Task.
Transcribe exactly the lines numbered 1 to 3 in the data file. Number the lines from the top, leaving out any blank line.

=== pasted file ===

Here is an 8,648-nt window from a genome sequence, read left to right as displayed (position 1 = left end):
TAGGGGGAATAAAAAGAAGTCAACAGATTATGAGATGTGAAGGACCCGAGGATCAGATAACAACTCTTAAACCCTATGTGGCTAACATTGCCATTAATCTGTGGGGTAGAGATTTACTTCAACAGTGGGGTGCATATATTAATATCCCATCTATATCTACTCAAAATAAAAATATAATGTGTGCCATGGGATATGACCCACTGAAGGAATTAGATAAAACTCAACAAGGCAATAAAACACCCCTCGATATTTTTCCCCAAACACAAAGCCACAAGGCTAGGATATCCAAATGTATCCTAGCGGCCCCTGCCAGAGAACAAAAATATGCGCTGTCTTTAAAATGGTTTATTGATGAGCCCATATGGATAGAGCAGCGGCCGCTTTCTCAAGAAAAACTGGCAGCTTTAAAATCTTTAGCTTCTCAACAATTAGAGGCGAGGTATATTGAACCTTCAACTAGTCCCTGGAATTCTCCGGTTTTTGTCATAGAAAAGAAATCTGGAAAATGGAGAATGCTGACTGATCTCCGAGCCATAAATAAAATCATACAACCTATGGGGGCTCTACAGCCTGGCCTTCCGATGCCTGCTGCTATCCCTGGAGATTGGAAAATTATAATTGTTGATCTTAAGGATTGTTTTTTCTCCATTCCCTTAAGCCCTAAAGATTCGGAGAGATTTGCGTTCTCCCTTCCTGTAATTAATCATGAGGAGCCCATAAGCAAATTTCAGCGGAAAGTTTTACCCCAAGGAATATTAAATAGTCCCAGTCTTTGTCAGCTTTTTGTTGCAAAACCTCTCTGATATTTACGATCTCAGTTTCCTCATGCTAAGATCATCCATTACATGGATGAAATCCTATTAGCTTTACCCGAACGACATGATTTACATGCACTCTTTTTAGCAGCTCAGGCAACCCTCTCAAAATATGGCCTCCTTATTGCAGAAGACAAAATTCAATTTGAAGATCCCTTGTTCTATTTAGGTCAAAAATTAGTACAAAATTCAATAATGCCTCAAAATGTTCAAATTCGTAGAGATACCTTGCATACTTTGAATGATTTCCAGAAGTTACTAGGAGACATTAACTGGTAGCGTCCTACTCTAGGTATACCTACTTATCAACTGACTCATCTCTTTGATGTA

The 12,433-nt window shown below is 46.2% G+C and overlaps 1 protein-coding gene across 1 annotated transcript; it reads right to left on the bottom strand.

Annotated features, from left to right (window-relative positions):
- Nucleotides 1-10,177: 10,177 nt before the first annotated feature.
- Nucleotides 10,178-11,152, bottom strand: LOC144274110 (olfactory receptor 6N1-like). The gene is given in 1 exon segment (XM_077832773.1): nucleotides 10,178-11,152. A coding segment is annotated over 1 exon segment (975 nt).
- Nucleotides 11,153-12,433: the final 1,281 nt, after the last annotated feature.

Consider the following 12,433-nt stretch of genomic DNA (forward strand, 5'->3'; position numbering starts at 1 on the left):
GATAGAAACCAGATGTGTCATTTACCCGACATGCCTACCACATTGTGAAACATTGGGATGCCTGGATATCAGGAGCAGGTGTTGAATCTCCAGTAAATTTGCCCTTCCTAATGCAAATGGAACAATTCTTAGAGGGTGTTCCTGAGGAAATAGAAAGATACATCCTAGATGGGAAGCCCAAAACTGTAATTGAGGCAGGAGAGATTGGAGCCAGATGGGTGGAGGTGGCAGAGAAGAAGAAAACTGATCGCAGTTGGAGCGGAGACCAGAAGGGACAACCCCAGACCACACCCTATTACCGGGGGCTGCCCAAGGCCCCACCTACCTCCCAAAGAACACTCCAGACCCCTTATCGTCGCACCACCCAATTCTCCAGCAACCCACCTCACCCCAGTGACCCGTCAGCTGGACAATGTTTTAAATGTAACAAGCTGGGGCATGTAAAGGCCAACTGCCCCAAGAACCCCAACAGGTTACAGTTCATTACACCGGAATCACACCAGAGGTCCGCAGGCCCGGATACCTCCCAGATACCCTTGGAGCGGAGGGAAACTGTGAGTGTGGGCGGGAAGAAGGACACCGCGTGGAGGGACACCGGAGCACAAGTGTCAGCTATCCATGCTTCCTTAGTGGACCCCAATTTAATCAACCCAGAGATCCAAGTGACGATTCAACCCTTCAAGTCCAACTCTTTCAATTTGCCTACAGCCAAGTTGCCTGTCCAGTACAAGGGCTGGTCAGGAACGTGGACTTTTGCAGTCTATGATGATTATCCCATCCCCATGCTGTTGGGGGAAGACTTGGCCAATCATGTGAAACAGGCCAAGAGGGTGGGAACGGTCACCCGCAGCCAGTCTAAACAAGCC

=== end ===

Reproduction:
Here is an 8,648-nt window from a genome sequence, read left to right as displayed (position 1 = left end):
TAGGGGGAATAAAAAGAAGTCAACAGATTATGAGATGTGAAGGACCCGAGGATCAGATAACAACTCTTAAACCCTATGTGGCTAACATTGCCATTAATCTGTGGGGTAGAGATTTACTTCAACAGTGGGGTGCATATATTAATATCCCATCTATATCTACTCAAAATAAAAATATAATGTGTGCCATGGGATATGACCCACTGAAGGAATTAGATAAAACTCAACAAGGCAATAAAACACCCCTCGATATTTTTCCCCAAACACAAAGCCACAAGGCTAGGATATCCAAATGTATCCTAGCGGCCCCTGCCAGAGAACAAAAATATGCGCTGTCTTTAAAATGGTTTATTGATGAGCCCATATGGATAGAGCAGCGGCCGCTTTCTCAAGAAAAACTGGCAGCTTTAAAATCTTTAGCTTCTCAACAATTAGAGGCGAGGTATATTGAACCTTCAACTAGTCCCTGGAATTCTCCGGTTTTTGTCATAGAAAAGAAATCTGGAAAATGGAGAATGCTGACTGATCTCCGAGCCATAAATAAAATCATACAACCTATGGGGGCTCTACAGCCTGGCCTTCCGATGCCTGCTGCTATCCCTGGAGATTGGAAAATTATAATTGTTGATCTTAAGGATTGTTTTTTCTCCATTCCCTTAAGCCCTAAAGATTCGGAGAGATTTGCGTTCTCCCTTCCTGTAATTAATCATGAGGAGCCCATAAGCAAATTTCAGCGGAAAGTTTTACCCCAAGGAATATTAAATAGTCCCAGTCTTTGTCAGCTTTTTGTTGCAAAACCTCTCTGATATTTACGATCTCAGTTTCCTCATGCTAAGATCATCCATTACATGGATGAAATCCTATTAGCTTTACCCGAACGACATGATTTACATGCACTCTTTTTAGCAGCTCAGGCAACCCTCTCAAAATATGGCCTCCTTATTGCAGAAGACAAAATTCAATTTGAAGATCCCTTGTTCTATTTAGGTCAAAAATTAGTACAAAATTCAATAATGCCTCAAAATGTTCAAATTCGTAGAGATACCTTGCATACTTTGAATGATTTCCAGAAGTTACTAGGAGACATTAACTGGTAGCGTCCTACTCTAGGTATACCTACTTATCAACTGACTCATCTCTTTGATGTA

The 12,433-nt window shown below is 46.2% G+C and overlaps 1 protein-coding gene across 1 annotated transcript; it reads right to left on the bottom strand.